Supreme Court reinstates exec fired by AquinoBy Jerome Aning
Philippine Daily Inquirer
The Supreme Court has ordered the reinstatement of Deputy Ombudsman Emilio Gonzales III whom President Benigno Aquino fired last year after a dismissed policeman who held a busload of Hong Kong tourists claimed that Gonzales tried to extort P150,000 from him.
Eight Hong Kong tourists, of a total of 25 people taken hostage on the bus, and former police officer Rolando Mendoza were killed in the bloody drama at Manila’s Rizal Park in August 2010.
Eight justices voted to reinstate Gonzales—Chief Justice Ma. Lourdes Sereno and Associate Justices Antonio Carpio, Diosdado Peralta, Mariano del Castillo, Martin Villarama Jr., Jose Mendoza, Bienvenido Reyes and Estela Perlas-Bernabe.
They said the basis of Gonzales’ ouster—misconduct in office or neglect of duty amounting to betrayal of public trust—was incorrect as the offense was not an “intentional wrongdoing of the grave and serious kind amounting to a betrayal of public trust.”
However, the eight justices referred the case to Ombudsman Conchita Carpio Morales to determine if Gonzales was liable for administrative lapses.
Gonzales earlier petitioned the court to declare unconstitutional the power of the President to dismiss the deputy ombudsman but the court was divided on the issue, hence that petition was dismissed.
Six other justices—Arturo Brion, Teresita Leonardo-De Castro, Presbitero Velasco Jr., Lucas Bersamin, Jose Perez and Roberto Abad—also voted for reinstatement, agreeing that Gonzales was not guilty of betrayal of public trust. However, they maintained the President’s power to dismiss the Deputy Ombudsman was unconstitutional.
In a separate case, the court majority ordered the continuation of the investigation launched by the Office of the President against Special Prosecutor Wendell Barreras-Sulit for alleged lapses in the plea bargain agreement she entered into with former military comptroller Maj. Gen. Carlos Garcia, who was earlier charged with amassing ill-gotten wealth.
Sulit had also asked the court to declare unconstitutional the power of the Ombudsman to investigate and dismiss her.
Gonzales was accused of delaying action on a motion for reconsideration filed by Mendoza—a former senior inspector of the Manila Police District—regarding Gonzales’ previous ruling which found him guilty of grave misconduct in 2008.
The delay was cited by Mendoza when he seized the tourists. In the negotiations for their release, Mendoza said Gonzales asked for P150,000 in exchange for a favorable decision.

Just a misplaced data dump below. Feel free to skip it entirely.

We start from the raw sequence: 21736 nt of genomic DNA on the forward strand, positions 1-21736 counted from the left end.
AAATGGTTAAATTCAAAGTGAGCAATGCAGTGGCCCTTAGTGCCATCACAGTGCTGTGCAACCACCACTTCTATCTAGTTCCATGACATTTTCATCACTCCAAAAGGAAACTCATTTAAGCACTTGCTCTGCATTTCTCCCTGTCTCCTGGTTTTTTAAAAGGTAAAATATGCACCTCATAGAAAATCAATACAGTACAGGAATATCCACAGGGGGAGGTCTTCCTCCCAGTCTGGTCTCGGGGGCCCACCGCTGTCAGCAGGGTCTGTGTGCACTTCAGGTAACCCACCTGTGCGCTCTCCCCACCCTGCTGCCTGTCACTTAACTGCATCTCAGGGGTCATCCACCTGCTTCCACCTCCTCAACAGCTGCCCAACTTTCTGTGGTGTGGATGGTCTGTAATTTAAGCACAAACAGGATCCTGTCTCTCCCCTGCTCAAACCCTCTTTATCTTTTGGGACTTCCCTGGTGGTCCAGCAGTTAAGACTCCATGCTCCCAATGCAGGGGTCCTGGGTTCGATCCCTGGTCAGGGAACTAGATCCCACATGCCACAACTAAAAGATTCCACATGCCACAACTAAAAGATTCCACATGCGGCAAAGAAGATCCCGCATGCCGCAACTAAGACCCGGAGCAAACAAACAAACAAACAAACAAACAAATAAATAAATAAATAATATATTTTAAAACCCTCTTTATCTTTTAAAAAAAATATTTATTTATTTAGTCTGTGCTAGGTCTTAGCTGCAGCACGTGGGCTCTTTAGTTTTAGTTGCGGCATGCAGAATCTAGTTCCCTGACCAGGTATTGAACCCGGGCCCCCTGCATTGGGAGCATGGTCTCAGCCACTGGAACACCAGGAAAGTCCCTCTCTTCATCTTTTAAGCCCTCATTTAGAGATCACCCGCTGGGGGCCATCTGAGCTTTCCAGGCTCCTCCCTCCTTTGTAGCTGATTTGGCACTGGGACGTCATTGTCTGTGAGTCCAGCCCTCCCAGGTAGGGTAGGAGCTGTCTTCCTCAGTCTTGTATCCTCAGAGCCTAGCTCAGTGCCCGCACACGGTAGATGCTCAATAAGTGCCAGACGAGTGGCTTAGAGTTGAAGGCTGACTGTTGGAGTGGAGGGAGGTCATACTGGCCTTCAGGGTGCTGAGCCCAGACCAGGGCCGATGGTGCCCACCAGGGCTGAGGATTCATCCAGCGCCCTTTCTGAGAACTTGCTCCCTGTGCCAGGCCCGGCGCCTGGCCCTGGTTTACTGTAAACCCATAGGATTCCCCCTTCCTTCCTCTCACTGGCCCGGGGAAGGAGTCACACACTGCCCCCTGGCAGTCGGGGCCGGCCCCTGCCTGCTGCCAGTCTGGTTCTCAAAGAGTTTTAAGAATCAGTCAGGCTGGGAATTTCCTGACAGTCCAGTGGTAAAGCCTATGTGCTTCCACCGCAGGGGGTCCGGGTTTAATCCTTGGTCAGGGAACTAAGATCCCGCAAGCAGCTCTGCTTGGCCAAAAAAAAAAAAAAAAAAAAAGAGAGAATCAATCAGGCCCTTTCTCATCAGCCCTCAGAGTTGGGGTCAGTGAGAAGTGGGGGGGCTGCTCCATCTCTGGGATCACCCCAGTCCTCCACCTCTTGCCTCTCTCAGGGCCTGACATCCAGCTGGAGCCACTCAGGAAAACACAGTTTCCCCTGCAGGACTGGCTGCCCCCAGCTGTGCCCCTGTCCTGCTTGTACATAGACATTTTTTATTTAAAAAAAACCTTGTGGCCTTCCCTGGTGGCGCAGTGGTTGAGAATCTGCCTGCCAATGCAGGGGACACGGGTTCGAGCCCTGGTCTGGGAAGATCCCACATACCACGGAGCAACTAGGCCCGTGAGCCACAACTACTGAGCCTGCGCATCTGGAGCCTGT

A review committee chaired by Justice Secretary Leila de Lima found Gonzales culpable of “serious and inexcusable negligence” as well as “injustice and oppression.” President Aquino approved the committee’s findings.
Subsequently, Mr. Aquino and then Ombudsman Merceditas Gutierrez dismissed Gonzales.
The court said that while the Ombudsman’s authority to discipline administratively covers all government officials, except those removable by impeachment, such authority “is by no means exclusive.”
The justices said that Gonzales—as well as Sulit—cannot insist that they should be solely subject to the disciplinary authority of the Ombudsman, pointing out that the law also grants the President power to remove a deputy ombudsman and a special prosecutor.
As for Gonzales’ dismissal, the court majority said it “seriously doubts the correctness” of the Office of the President’s conclusion that the imputed acts amount to gross neglect of duty and betrayal of public trust.
“This is not to say, however, that (Gonzales) is relieved of all liability for his acts showing less than diligent performance of official duties … The court deems it appropriate to refer the case to the Office of the Ombudsman for further investigation of the charges and the imposition of the corresponding administrative sanctions, if any,” they added.
Sulit, on the other hand, declared as premature the filing of administrative charges when she entered into a plea bargain agreement with Garcia.
She said that if the Sandiganbayan, which was hearing the case, would approve the agreement, there would no longer be any cause of complaint against her.
The justices said Sulit’s argument “will not hold water” in relation to the administrative case against her.
“The disciplining authority’s finding of ineptitude, neglect or willfulness on the part of the prosecution, more particularly Sulit … could result in administrative liability, notwithstanding court approval of the plea bargaining agreement entered into,” the justices said.